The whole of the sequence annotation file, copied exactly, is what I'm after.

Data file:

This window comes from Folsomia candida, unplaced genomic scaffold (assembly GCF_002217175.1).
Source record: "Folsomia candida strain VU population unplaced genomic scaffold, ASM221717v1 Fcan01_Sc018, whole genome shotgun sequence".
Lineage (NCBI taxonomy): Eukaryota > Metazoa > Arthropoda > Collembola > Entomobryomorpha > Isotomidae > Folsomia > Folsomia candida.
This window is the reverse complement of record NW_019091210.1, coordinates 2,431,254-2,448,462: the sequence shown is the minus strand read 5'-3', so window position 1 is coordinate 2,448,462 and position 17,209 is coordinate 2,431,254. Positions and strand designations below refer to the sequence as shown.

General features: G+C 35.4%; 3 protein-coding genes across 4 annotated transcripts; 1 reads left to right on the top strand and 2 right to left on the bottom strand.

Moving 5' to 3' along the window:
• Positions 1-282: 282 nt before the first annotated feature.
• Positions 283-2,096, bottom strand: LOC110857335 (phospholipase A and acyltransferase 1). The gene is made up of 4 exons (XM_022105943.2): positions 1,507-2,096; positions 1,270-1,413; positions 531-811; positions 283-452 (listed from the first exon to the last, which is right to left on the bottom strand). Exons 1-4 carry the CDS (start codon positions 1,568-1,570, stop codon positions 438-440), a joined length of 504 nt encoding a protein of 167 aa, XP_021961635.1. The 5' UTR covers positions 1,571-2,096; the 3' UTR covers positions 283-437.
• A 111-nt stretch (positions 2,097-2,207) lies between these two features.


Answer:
This window comes from Folsomia candida, unplaced genomic scaffold (assembly GCF_002217175.1).
Source record: "Folsomia candida strain VU population unplaced genomic scaffold, ASM221717v1 Fcan01_Sc018, whole genome shotgun sequence".
Lineage (NCBI taxonomy): Eukaryota > Metazoa > Arthropoda > Collembola > Entomobryomorpha > Isotomidae > Folsomia > Folsomia candida.
This window is the reverse complement of record NW_019091210.1, coordinates 2,431,254-2,448,462: the sequence shown is the minus strand read 5'-3', so window position 1 is coordinate 2,448,462 and position 17,209 is coordinate 2,431,254. Positions and strand designations below refer to the sequence as shown.

General features: G+C 35.4%; 3 protein-coding genes across 4 annotated transcripts; 1 reads left to right on the top strand and 2 right to left on the bottom strand.

Moving 5' to 3' along the window:
• Positions 1-282: 282 nt before the first annotated feature.
• Positions 283-2,096, bottom strand: LOC110857335 (phospholipase A and acyltransferase 1). The gene is made up of 4 exons (XM_022105943.2): positions 1,507-2,096; positions 1,270-1,413; positions 531-811; positions 283-452 (listed from the first exon to the last, which is right to left on the bottom strand). Exons 1-4 carry the CDS (start codon positions 1,568-1,570, stop codon positions 438-440), a joined length of 504 nt encoding a protein of 167 aa, XP_021961635.1. The 5' UTR covers positions 1,571-2,096; the 3' UTR covers positions 283-437.
• A 111-nt stretch (positions 2,097-2,207) lies between these two features.